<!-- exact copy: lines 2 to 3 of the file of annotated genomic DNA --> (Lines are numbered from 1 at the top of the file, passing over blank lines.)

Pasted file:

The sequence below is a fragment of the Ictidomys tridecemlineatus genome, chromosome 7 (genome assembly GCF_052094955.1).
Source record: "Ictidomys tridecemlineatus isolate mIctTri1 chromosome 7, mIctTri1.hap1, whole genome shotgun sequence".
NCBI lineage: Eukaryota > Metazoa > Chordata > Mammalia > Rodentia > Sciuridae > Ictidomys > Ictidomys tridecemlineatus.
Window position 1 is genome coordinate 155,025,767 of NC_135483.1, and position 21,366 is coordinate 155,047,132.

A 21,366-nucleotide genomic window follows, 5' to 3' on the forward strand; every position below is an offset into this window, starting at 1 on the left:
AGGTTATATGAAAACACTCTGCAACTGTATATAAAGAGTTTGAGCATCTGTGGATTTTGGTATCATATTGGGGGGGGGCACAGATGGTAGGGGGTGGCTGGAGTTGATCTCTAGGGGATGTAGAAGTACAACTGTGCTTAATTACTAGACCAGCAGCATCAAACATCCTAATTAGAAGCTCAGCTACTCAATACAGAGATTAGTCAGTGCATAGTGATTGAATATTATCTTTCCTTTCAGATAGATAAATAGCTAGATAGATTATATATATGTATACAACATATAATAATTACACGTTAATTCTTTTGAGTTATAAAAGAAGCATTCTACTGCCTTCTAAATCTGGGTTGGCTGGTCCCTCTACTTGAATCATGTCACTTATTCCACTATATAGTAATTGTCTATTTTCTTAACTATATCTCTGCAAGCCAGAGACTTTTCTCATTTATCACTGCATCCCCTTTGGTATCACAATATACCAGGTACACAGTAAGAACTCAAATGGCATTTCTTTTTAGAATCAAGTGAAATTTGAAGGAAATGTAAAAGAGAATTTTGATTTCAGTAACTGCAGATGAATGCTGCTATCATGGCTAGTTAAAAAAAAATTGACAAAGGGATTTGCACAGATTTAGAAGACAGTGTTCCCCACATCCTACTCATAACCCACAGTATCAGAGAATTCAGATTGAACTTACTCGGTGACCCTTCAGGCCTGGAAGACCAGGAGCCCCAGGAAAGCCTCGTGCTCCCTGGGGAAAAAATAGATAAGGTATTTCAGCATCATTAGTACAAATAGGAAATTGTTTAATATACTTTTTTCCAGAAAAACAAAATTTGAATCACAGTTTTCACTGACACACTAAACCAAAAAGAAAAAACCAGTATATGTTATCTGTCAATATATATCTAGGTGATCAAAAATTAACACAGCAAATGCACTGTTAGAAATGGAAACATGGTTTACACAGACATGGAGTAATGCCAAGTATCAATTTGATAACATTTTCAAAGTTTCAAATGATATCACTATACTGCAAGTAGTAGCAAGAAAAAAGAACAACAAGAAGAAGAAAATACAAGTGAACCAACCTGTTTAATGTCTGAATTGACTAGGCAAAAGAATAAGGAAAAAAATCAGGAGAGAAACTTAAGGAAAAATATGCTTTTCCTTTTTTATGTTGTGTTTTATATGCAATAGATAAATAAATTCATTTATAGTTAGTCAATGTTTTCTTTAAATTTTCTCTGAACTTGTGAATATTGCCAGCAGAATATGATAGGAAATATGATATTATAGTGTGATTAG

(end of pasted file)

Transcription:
Source record: "Ictidomys tridecemlineatus isolate mIctTri1 chromosome 7, mIctTri1.hap1, whole genome shotgun sequence".
NCBI lineage: Eukaryota > Metazoa > Chordata > Mammalia > Rodentia > Sciuridae > Ictidomys > Ictidomys tridecemlineatus.